Tonight J-Fav is out of the house, so I am left to my own devices here as T-Fav sleeps. In an idle moment I decided to submit an answer to New Scientist's weekly question in their "The Last Word" column. This week's question is:
Driving along in the car the other day, my four-year-old son asked why things that were closer to us were moving faster than those further away. What should I tell him? (Milton Inverdale, London, UK)
Here's my response, which is the real techie answer for the parent plus a little experiment for the 4 year-old:
We can answer this question and provide a simple manual "demonstration" that might appeal to Milton's 4 year-old. The complicated-sounding answer is that the type of optical system used by our eyes causes us to perceive a particular object as "smaller" the more distant it is; this is called foreshortening. Foreshortening causes nearby objects to appear to sweep past our vision much more rapidly than distant ones because it implicitly converts the angles subtended by the things you're looking at into distances on your retina. Therefore, nearby objects whoosh past your vision almost instantly because they have a high angular velocity with respect to the vertex of your pupil - but distant objects appear to creep along because they have a low angular velocity.
If our eyes were designed differently, with so-called "orthoscopic imaging," it would operate on the lengths of objects rather than their angles. That is, as you drove along in your car, everything would appear to move at the same rate. However, unless your eyes were very large, you wouldn't be able to see very far around the direction you're looking at!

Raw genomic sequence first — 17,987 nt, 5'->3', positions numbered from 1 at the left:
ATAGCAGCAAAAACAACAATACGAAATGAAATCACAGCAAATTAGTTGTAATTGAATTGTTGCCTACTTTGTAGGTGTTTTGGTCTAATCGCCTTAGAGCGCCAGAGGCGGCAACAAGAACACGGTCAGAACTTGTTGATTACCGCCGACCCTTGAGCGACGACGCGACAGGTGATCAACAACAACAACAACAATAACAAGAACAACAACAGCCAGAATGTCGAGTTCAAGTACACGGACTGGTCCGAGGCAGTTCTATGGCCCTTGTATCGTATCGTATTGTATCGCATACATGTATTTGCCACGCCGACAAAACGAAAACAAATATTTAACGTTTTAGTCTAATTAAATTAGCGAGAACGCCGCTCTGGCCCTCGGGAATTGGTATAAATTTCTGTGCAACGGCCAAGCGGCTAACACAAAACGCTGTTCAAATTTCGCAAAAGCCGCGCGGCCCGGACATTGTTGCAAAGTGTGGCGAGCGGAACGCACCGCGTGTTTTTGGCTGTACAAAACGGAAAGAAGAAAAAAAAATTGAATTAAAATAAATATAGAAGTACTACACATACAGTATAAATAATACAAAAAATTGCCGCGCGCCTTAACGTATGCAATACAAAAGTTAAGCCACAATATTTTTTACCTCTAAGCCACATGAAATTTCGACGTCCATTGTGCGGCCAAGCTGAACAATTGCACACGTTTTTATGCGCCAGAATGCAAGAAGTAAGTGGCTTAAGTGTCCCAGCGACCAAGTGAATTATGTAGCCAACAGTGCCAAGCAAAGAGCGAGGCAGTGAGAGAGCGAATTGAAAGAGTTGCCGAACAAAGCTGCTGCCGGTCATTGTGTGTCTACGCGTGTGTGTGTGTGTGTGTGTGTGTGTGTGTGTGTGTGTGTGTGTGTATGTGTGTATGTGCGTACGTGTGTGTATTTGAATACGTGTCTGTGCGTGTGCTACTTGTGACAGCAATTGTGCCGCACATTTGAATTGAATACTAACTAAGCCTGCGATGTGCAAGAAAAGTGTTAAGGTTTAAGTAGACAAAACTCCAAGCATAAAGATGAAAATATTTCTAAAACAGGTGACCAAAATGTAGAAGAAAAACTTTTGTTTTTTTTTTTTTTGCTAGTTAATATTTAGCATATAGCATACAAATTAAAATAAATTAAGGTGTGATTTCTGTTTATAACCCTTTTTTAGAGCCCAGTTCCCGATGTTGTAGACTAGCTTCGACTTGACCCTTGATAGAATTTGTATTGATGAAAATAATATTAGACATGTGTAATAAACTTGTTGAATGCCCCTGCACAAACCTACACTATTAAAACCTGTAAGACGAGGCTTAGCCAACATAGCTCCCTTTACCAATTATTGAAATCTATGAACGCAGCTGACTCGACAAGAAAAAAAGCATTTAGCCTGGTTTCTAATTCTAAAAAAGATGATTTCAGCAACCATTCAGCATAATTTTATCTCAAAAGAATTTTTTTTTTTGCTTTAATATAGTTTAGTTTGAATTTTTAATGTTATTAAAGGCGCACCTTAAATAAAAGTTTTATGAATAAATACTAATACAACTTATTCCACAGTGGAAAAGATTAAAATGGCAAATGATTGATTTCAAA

You can demonstrate these things by placing your hand on a newspaper. Make a "V" with your index and middle finger and sweep it along the text. Your hand is the car, and the V is your field of view. You can see that the text near your fingernails takes a long time to move from one finger to the text, while the text closer to your hand transits more rapidly. In contrast, extend your index and ring fingers in parallel. When you sweep those along, every line of text takes the same amount of time to move from one finger to the other.
ps Fun diversion: check out NaturalMotion Euphoria, software for game developers that incorporates physics and AI to simulate really natural-looking motion of game characters. This is a big deal because it can replace "keyframing," a hard-coded approach. Anyway, take a look.